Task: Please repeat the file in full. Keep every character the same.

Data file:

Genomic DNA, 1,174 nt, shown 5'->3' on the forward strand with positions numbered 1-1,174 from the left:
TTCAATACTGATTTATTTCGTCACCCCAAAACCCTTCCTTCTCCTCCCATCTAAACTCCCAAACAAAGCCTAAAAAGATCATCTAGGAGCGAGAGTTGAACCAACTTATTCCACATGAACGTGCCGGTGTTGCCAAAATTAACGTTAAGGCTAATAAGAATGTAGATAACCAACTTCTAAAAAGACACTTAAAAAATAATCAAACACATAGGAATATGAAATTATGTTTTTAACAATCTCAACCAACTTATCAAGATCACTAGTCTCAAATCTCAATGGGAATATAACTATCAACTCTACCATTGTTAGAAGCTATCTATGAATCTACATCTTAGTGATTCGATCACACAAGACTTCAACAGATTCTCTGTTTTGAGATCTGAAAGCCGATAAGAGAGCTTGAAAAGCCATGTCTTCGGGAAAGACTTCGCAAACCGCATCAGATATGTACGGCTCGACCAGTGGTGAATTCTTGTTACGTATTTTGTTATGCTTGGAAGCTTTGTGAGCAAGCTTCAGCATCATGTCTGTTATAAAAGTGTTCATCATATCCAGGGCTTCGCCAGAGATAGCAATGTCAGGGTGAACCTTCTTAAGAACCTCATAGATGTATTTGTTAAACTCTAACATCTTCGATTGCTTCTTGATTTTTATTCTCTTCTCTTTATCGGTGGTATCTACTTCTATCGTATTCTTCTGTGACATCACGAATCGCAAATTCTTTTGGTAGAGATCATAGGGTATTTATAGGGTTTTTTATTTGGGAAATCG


Genomic DNA, 1,174 nt, shown 5'->3' on the forward strand with positions numbered 1-1,174 from the left:
TTCAATACTGATTTATTTCGTCACCCCAAAACCCTTCCTTCTCCTCCCATCTAAACTCCCAAACAAAGCCTAAAAAGATCATCTAGGAGCGAGAGTTGAACCAACTTATTCCACATGAACGTGCCGGTGTTGCCAAAATTAACGTTAAGGCTAATAAGAATGTAGATAACCAACTTCTAAAAAGACACTTAAAAAATAATCAAACACATAGGAATATGAAATTATGTTTTTAACAATCTCAACCAACTTATCAAGATCACTAGTCTCAAATCTCAATGGGAATATAACTATCAACTCTACCATTGTTAGAAGCTATCTATGAATCTACATCTTAGTGATTCGATCACACAAGACTTCAACAGATTCTCTGTTTTGAGATCTGAAAGCCGATAAGAGAGCTTGAAAAGCCATGTCTTCGGGAAAGACTTCGCAAACCGCATCAGATATGTACGGCTCGACCAGTGGTGAATTCTTGTTACGTATTTTGTTATGCTTGGAAGCTTTGTGAGCAAGCTTCAGCATCATGTCTGTTATAAAAGTGTTCATCATATCCAGGGCTTCGCCAGAGATAGCAATGTCAGGGTGAACCTTCTTAAGAACCTCATAGATGTATTTGTTAAACTCTAACATCTTCGATTGCTTCTTGATTTTTATTCTCTTCTCTTTATCGGTGGTATCTACTTCTATCGTATTCTTCTGTGACATCACGAATCGCAAATTCTTTTGGTAGAGATCATAGGGTATTTATAGGGTTTTTTATTTGGGAAATCG